Looking at the National Health Service today, it is clear that despite economic constraints it offers a standard of care that renders incomprehensible to us the dreadful conditions under which people of all classes were treated in the early 19th century. Even the enlightened views that had encouraged and funded the development of Guy’s and St Thomas’ Hospitals (the ‘United’ hospitals) in London and offered facilities encouraging the very best and most innovative medical practitioners, could not compensate for the general ignorance of simple medical facts that we take for granted in the 21st century. Anaesthesia, infection control and delicate surgical procedures for example were all the subject of study at this centre of excellence in English medicine. But in 1815 when Keats started his studies much was still to be learned and treatments were highly experimental.
In his early weeks in London, having completed his apprenticeship in Edmonton, Keats became concerned that he might be too squeamish to become a surgeon. Even the excitement of the city could not wipe from his mind the images of pain he was witnessing daily.
Andrew Motion, in his biography Keats describes a typical day for the young student. The day began at 7.30am, with lectures on subjects as diverse as midwifery, philosophy and dentistry. On three days a week (including Saturdays) he attended lectures in chemistry. Six days a week he would then spend time in the hospitals before an afternoon session studying anatomy. Evenings were spent in the dissecting room.
The use of bodies for teaching anatomy was illegal. The bodies the students used for dissection were bought, at a cost of three or four guineas from body-snatchers , or “resurrection men” , who robbed local graves at night and touted the bodies around the local teaching establishments in sacks, or baskets. The bodies were naked – stealing a corpse was a misdemeanour but stealing a shroud was a criminal offence. Medical practitioners (including Astley Cooper) encouraged this practice, to a point where they ceased even to question why bodies were arriving ‘fresh’ (most likely murdered).
It was in the dissection room that Keats would have witnessed some of the most gruesome aspects of his medical studies, although at least the poor souls they cut up were dead. Bodies were laid out on the tables with body parts and organs in jars and tubs. The smell would have been appalling, but a contemporary account suggests the students became inured to the horrors.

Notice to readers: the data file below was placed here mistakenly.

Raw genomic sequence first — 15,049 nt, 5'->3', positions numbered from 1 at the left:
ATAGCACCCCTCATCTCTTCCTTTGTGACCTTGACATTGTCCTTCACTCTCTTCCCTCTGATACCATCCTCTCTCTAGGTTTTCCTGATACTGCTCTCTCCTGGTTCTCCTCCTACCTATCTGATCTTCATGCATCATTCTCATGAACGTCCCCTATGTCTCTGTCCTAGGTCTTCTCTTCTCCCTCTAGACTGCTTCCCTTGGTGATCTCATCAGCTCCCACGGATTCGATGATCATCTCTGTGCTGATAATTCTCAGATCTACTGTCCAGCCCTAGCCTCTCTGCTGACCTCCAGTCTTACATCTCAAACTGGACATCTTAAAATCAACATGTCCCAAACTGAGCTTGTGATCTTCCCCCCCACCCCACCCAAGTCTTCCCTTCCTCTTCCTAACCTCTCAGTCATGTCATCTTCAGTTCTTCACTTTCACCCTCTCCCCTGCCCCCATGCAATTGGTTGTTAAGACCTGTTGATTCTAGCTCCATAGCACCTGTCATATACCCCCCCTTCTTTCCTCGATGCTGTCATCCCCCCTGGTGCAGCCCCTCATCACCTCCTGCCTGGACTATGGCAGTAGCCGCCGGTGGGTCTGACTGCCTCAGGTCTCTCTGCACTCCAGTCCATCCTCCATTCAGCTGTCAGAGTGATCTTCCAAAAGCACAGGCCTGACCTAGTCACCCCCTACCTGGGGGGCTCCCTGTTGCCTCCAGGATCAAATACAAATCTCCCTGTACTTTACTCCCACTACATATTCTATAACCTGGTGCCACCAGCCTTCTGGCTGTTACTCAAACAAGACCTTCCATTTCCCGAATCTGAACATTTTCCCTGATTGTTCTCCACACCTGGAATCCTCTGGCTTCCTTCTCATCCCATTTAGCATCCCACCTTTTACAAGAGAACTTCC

Keats scholar Donald C. Goellnicht quotes the uncle of famous 19th century doctor William Osler:
“On entering the room, the stink was most abominable. About 20 chaps were at work, carving limbs and bodies, in all stages of putrefaction, and of all colours; black, green, yellow or blue, while the pupils carved them apparently, with as much pleasure, as they would carve their dinners. One, was pouring Terebinth on his subject, and amused himself with striking with his scalpel at the maggots, as they issued from their retreats.’
Keats was faced with these scenes on a daily basis, and worse was to come.
Senior surgeon Astley Cooper was one of the most admired doctors in Britain. He was also an inspirational lecturer, offering students the opportunity to learn from his experiences and scientific observations occasionally interrupted by his love of a joke. His commitment to the idea that knowledge can only be based on observation, not on conjecture was an emphasis that made a lasting impression on Keats and his poetical philosophy. The test of belief can only be truly ‘proved upon the pulses’. However, when Keats was offered an early ‘dressership’ (acting as an assistant to a surgeon) he was not as he had hoped assigned to Cooper but to William Lucas Junior. Described as a ‘tall ungainly man, with stooping shoulders and shuffling gait, as deaf as a post , [and] not overburdened with brains of any kind’ he had a reputation as a clumsy and inept surgeon. Astley Cooper broke protocol to agree that Lucas was:
‘neat handed but rash in the extreme, cutting amongst most important parts as though they were only skin, and making us all shudder from the apprehension of his opening arteries or committing some other horror’.
Keats had to hold the poor patients down on the operating table and stifle their cries, in the semi circular theatres crammed with students observing the procedure. He had to attend on the wards, change dressings and found that ‘almost every wound was or quickly became a foul-smelling festering sore’. One of Keats’s fellow-pupils at Guy’s, John Flint South, described in detail the duties of a dresser, a role that was seen as something of an honour amongst students:
“He attended to all the accidents and cases of hernia which came in during his week of office, and he dressed hosts of out-patients, drew innumerable teeth, and performed countless venesections, till two or three o’clock, as might be, till the surgery was emptied. . . . When the surgeon arrived the dresser on duty would show him, among the outpatients,any case about which he needed further help or which he thought advisable to be admitted, as likely to issue in an operation.. . . Cases of strangulated hernia, retention of urine, and other accidents, were admitted at the discretion of the dresser.”
It is difficult to imagine the Romantic poet in those situations and although his studies and the horrors he witnessed would inform his greatest work, at this time he began to seriously question his future not only as a doctor but as that poet he dreamed of becoming. He sank into something of a depression and even ‘dressing a la Byron’ and taking himself off into a fantasy ‘fairyland’ could not stop his melancholy becoming increasingly intense.
It was inevitable that the conflict between his life at Guys and his desire to be a poet was reaching a climax.